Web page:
Interview with Fashion Designer George Sully
Photo courtesy of George Sully
George Sully, a fashion designer based in Toronto, Canada, has made his mark in the industry. With over
fifteen years of experience, he has taken part in various ambitious projects and gained recognition for his work, having been inducted in the Bata Shoe Museum twice. He co-founded the House of Hayla, which carries a collection of vegan monochromatic heels, Sully & Son, and Sully Wong, a collaboration with Henry Wong in sneakers.
Most recently he created Black Designers of Canada, a platform meant to uplift and celebrate the work of Black designers in the industry. The index works with over 100 Black creators, and just recently held the Black Designers of Canada Awards, meant to honor Black excellence and highlight the achievements of these creators.
D: Last year you started Black designers of Canada. Tell me how that came to be and your thought process and work leading up to it.
G: The reason for creating Black Designers of Canada was pretty simple: The Black community has been marginalized when it comes to fashion and contribution to it, simple and plain. I wanted to create a platform to lessen the excuses often used by the industry, like “we don’t exist” or “we don’t count” or “we’re not up to par.” Then during the summer of 2020, I realized that if our fellow Canadians wanted to stop talking and listen, it gives us an opportunity to demonstrate what is possible and what we are capable of.
We could have done this a million years ago, but it wouldn’t have counted if we didn’t have a partner in it. For equal footing, we’ll need equal participation. Having somebody acknowledge and admit to systemic racism, that really helped in making this a success for Black designers of Canada.
D: Yesterday was the BDC Award of Excellence. Tell me about that, what were you trying to celebrate?
G: It recognizes the many who otherwise would have already been celebrated in a more accessible universe. Any Canadian Black designer who has struggled in the face of systemic racism or prejudice has earned the levels of recognition that this award exemplifies. It’s just time. We’re not going to wait for others to give us the nod, that could take too long.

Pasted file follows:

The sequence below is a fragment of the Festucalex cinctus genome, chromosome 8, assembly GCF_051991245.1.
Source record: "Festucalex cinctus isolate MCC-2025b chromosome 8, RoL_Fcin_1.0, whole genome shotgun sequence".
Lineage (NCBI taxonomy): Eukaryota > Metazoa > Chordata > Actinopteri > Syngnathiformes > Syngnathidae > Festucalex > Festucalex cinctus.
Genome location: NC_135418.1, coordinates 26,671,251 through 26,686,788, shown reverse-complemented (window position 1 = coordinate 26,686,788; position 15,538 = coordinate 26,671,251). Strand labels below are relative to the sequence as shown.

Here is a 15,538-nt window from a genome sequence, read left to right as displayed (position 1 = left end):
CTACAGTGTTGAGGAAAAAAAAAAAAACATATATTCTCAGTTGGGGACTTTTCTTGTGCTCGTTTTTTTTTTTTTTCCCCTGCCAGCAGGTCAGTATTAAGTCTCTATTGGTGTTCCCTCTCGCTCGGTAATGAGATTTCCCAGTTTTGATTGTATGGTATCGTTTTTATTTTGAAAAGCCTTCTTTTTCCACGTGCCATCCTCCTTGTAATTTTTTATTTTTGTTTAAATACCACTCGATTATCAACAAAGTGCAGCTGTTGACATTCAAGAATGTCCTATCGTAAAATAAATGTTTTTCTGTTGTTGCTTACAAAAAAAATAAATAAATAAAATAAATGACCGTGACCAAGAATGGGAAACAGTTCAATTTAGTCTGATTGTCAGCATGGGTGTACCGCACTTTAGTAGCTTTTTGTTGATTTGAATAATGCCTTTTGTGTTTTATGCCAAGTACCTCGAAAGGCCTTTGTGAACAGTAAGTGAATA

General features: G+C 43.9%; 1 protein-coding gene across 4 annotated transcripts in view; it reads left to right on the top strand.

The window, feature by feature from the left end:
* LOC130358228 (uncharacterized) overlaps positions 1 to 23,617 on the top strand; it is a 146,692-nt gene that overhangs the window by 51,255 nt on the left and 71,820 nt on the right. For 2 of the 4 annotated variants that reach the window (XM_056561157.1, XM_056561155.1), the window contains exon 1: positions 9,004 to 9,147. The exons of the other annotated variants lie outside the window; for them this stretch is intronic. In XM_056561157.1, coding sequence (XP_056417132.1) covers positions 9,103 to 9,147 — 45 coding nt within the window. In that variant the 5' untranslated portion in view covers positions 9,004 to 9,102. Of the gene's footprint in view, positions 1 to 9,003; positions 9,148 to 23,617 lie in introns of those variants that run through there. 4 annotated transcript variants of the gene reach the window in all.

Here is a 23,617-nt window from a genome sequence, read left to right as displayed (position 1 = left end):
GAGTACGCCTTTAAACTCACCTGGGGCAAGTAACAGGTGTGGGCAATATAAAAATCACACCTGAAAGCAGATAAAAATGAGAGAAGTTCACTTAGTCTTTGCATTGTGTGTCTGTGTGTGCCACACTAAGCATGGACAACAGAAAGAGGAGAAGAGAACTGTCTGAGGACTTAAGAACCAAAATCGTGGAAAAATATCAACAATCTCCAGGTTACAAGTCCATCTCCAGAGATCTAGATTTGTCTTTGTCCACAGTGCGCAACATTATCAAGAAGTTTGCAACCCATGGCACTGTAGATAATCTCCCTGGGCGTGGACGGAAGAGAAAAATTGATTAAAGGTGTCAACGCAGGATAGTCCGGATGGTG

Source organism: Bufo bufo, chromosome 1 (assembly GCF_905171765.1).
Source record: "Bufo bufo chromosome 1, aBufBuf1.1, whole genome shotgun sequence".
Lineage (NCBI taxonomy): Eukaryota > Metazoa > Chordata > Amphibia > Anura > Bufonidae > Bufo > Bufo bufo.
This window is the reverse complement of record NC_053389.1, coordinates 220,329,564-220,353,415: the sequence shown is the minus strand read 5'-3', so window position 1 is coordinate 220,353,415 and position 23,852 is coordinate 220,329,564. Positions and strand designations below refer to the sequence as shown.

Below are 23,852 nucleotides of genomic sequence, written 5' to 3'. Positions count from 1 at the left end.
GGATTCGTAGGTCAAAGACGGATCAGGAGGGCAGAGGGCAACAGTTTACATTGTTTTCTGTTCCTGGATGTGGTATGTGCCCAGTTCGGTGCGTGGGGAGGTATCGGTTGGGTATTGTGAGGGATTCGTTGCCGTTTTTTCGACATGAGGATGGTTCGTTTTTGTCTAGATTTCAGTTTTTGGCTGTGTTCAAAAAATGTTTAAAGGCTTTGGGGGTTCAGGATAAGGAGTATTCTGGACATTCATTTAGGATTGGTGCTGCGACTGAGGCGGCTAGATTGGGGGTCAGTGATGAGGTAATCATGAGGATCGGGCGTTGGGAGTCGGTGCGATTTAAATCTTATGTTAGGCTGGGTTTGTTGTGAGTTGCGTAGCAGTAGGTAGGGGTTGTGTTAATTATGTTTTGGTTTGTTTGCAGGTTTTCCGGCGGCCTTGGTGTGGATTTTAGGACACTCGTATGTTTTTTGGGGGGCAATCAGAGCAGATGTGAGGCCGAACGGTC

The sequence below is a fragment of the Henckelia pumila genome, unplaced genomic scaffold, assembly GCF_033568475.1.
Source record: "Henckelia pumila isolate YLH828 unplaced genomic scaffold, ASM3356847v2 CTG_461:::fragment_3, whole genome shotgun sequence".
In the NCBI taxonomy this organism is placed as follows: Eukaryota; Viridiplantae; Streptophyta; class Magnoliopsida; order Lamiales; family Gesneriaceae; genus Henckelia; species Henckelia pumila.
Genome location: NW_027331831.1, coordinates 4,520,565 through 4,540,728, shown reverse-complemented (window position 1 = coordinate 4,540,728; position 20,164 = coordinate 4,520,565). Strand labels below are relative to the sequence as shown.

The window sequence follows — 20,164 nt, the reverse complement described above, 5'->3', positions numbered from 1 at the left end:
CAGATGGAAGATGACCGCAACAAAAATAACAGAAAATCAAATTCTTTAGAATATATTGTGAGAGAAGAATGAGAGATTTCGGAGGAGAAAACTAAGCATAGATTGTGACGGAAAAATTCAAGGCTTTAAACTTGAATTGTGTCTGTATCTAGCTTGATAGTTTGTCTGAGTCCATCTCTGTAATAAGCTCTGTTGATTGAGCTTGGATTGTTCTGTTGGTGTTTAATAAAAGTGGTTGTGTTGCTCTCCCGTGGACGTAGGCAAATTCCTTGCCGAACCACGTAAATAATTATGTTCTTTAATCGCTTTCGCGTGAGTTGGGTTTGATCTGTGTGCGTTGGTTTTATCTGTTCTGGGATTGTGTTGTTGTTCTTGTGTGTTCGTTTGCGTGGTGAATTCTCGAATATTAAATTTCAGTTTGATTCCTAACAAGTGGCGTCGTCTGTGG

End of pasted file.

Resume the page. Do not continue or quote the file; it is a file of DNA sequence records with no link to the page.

When you have over 180 designers on a platform, who have all been curated and are all beautiful and bright designers, I’m not taking the chance to leave it to somebody else to honor that excellence.
D: What do you have to say to Black youth looking to pursue a career in fashion?
G: Just go for it. The reason I say go for it comfortably is that there are no more gatekeepers. All the tools are right in front of you starting with social media, these are powerful tools. You can get started right away, set up a shop, do your marketing and advertising right through these free networks. There’s nothing stopping you anymore, the world has changed.
D: Can you tell me a bit about your experience entering the fashion industry?
G: Everybody has different experiences in the game. My experiences were the usual, and the usual was being marginalized. I was making great strides, but not getting full acknowledgment. I’ve been inducted into the Bata Shoe Museum, which is the only museum in North America that celebrates shoes, and it’s in our country. And you wouldn’t know about that because they don’t talk about that, people are not used to celebrating success that looks like me. That problem has always existed throughout my career.
I’ve had wins, I’ve had losses, like everybody else, but the wins have been marginalized. It’s a funny thing because what else do I have to do? Make a shoe out of gold, what else do I have to do? [My work] is deserving of seeing the light, not having a prize, just to see the light. It’s one of those things where you never know what it would have been like if the lights were turned on. Who knows where I’d be?
All these opportunities and these great things are happening for a whole lot of us, but where would we all be if we had the same chance?
D: What do you think we can do to uplift all of these Black artists and designers?
G: See something, say something. It could be just liking their post, showing support in any way you can. Don’t go outside of your comfort zone, you don’t need to overdo it or overkill yourself to prove a point, but just add it to your natural routine. We are the culture, we’ve been appropriated, so it shouldn’t be that different to support somebody half of your look came from. It shouldn’t be hard to support Black or people of color in general.
D: What are some things that you have coming up this year?
G: I have a few companies, so Sully & Son Co. is my newer company and we’re going to launch officially at Harry Rosen’s, which is a premier luxury store. House of Hayla is now at Hudson Bay, which is the oldest department store in Canada. And also doing collaborations with different brands, shoe collaborations primarily. And for Black designers of Canada, continuing to add more designers to the platform and helping out more designers through different programs. We’re working with different sponsors and so on and so forth, more details will come.